The homogeneous growth sectors A and B show different infrared absorption (Fig. 2 ) as measured by photothermal common-path interferometry . The (linear) absorption of sector A at the damage testing wavelength is approximately 1.6 to 2 times higher than the absorption of sector B. It indicates different amounts of growth induced crystal defects in both zones as for example contamination by other elements.
Two more, smaller y-cut samples (sample 2 and 3, 10 mm x 10 mm x 10 mm), originating from experimental fluxes from provider α, have also been used to study the influence of growth induced crystal defects. The shadowgraphs in Fig. 3 indicate the zones used for laser damage testing. The zones delimited in these samples are not necessarily different growth sectors, but lines in the optical shadowgraphs indicate discontinuities in the crystal composition or the concentration of crystal defects (dislocations etc). In fact the lines in the shadowgraphs are caused by discontinuities of the complex index resulting in wavefront distortions.
The other samples from provider α (from the standard flux, like sample 1) and provider β (sample 4), all x-cut, 4 mm x 4 mm in size and 10 mm long were homogeneous.
The macroscopic ionic conductivities along the z-axis for the different types of samples have also been measured and are given in Table 1 . The ionic conductivity is given as one of the parameters for estimating the gray-track resistance of KTP crystals  or the susceptibility to electrostatic darkening in RTP .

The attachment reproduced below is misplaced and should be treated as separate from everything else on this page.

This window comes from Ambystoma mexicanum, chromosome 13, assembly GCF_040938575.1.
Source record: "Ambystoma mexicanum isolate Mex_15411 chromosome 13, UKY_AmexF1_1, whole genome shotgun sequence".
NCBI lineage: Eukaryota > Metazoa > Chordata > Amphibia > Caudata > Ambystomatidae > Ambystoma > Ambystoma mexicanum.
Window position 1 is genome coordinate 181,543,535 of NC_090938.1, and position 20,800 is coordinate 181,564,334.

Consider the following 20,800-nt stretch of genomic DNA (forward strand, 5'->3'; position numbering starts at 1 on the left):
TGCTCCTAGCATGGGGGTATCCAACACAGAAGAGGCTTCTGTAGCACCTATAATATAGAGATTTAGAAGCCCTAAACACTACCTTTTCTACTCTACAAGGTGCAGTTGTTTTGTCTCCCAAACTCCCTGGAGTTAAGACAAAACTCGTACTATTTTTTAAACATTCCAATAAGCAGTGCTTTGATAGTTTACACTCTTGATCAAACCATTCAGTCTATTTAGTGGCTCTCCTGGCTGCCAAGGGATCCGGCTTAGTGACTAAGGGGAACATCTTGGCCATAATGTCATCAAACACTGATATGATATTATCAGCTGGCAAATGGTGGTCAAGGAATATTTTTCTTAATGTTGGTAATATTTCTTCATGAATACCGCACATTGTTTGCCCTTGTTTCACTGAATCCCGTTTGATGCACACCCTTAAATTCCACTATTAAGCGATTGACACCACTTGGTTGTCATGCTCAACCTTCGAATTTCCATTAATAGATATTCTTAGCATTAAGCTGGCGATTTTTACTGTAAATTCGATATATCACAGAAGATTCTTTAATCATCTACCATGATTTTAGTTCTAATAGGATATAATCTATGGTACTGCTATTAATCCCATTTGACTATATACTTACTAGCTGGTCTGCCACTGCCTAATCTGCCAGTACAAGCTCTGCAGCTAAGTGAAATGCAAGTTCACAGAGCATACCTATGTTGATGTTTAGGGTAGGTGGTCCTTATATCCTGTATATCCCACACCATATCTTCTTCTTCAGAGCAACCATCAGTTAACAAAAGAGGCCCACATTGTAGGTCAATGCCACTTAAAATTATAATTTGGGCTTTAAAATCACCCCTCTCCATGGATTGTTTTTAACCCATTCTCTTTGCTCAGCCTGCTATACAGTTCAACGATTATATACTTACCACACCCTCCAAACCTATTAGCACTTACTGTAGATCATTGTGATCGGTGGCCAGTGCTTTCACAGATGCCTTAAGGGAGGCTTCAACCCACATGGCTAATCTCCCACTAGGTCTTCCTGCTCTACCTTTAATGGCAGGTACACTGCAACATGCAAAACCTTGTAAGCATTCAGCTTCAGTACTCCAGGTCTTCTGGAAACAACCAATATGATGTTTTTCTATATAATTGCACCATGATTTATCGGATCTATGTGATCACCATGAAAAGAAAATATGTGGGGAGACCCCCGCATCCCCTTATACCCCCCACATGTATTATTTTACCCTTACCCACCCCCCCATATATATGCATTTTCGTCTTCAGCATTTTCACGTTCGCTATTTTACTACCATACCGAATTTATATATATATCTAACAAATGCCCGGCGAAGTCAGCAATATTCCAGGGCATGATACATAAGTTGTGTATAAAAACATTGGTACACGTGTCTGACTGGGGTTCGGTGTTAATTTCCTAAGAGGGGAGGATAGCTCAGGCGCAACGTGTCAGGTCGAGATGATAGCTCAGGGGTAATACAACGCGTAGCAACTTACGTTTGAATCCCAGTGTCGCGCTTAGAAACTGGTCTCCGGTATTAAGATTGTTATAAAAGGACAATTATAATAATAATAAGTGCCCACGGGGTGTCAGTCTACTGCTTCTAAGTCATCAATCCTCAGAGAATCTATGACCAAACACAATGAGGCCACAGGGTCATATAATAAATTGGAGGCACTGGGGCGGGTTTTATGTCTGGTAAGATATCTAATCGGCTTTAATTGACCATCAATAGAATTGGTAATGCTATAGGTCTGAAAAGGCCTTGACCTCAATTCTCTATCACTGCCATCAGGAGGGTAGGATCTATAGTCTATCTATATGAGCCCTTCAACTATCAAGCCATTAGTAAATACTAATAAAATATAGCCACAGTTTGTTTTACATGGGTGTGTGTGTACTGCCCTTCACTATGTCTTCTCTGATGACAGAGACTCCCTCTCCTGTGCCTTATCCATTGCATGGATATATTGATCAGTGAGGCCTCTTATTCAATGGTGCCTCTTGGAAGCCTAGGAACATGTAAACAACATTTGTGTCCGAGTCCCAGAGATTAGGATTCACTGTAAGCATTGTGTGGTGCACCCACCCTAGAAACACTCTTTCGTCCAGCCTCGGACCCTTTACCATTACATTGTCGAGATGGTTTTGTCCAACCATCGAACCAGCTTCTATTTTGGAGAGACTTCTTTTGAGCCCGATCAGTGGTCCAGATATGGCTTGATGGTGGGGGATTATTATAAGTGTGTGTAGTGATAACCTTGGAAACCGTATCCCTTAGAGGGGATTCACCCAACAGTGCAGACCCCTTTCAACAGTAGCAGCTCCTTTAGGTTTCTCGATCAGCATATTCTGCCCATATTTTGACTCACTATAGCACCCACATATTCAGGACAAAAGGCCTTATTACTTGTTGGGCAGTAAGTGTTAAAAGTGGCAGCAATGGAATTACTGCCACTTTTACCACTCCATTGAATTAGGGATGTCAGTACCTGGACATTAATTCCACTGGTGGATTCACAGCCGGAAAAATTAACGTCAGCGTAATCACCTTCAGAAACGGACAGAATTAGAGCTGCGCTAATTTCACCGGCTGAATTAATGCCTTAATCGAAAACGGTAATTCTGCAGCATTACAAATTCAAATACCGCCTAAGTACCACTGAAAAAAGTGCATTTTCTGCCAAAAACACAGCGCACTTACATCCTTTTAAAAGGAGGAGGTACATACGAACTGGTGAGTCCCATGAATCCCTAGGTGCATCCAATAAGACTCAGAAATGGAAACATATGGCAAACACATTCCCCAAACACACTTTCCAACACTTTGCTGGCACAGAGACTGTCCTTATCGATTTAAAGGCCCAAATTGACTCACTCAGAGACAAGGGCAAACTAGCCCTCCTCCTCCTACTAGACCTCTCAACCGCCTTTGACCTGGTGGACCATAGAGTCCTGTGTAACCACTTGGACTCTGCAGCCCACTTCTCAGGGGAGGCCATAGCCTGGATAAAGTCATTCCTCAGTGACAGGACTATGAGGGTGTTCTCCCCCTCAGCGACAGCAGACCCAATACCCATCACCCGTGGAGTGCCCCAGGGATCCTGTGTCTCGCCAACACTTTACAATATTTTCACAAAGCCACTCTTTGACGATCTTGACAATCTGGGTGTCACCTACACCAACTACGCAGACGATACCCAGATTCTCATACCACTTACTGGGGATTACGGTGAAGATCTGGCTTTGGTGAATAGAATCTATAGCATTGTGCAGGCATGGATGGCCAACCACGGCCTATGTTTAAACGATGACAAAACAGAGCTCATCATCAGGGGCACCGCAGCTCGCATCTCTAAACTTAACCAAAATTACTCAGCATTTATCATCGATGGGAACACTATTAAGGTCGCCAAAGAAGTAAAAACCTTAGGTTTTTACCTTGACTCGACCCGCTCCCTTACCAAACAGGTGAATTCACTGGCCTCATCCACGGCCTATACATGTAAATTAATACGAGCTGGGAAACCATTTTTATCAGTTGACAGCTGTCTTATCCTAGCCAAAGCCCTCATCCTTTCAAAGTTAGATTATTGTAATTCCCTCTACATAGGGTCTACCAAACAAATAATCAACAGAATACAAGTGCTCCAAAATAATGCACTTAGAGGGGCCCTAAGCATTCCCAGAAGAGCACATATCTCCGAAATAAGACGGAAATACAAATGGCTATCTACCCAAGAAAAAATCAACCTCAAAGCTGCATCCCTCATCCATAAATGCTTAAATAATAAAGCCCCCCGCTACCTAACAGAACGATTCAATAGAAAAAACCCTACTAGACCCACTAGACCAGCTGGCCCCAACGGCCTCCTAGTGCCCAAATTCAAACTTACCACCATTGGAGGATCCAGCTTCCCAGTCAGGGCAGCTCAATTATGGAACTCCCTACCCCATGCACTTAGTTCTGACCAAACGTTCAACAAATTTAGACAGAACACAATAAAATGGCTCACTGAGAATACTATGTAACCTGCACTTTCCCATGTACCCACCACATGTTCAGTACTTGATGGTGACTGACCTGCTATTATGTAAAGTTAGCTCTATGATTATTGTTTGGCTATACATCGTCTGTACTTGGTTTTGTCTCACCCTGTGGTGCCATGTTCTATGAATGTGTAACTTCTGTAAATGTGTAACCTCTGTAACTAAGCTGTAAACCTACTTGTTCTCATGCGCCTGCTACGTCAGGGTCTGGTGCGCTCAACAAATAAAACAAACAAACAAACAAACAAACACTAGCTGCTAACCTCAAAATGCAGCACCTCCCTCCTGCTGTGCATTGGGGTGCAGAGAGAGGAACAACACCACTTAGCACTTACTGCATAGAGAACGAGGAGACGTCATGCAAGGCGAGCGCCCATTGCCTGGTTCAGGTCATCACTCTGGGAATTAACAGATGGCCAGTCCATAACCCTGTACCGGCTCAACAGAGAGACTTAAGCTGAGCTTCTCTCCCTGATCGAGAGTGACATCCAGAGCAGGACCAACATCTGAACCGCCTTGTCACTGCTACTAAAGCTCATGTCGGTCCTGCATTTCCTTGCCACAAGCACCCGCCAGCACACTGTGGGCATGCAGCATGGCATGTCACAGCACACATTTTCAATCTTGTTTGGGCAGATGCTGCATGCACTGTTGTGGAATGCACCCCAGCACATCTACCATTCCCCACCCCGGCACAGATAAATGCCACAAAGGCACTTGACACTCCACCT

3. Laser induced damage measurements
3.1. Experimental setup and procedure
A schematic of the experimental setup is shown in Fig. 4 . A Q-switched Nd:YAG laser (1064 nm, 6 ns, 10 Hz pulse repetition rate) is used to initiate laser induced damage by focusing the radiation to a spot diameter of 75 µm (1/e2, Gaussian beam profile). The laser beam is parallel within the 10 mm thick sample, and for RTP (and KTP) damages appear distributed over a large range of depth values in the bulk of the crystal. Using a parallel beam places us in conditions similar to the operating conditions of the crystals and avoids focusing aberrations . The polarization for all tests is at 45° to the z-axis of the crystals, similar to the incoming radiation in Pockels cells.
For RTP (and KTP), damages appear as micrometer sized cracks along the principal axis. Damage detection was performed by imaging of backscattered light (delivered by a fibered halogen lamp) and subsequent image processing . The laser damage tests have been conducted in 200-on-1 mode, i.e. up to 200 pulses were used per site . The test sites are spaced by 400 µm in both transversal directions in order to obtain statistically independent results. The damage probability is estimated from the number of damaged sites divided by the number of tested sites. Due to the limited surface for some of the measurements (see for example zone B2 on sample 2) the number of used test sites per fluence varies within one series and thus the uncertainty of the damage probability varies within one series. The damage probability curves also give the 68%-confidence error which has been calculated according to . A typical fluence error bar (not shown in the graphs) is 10% .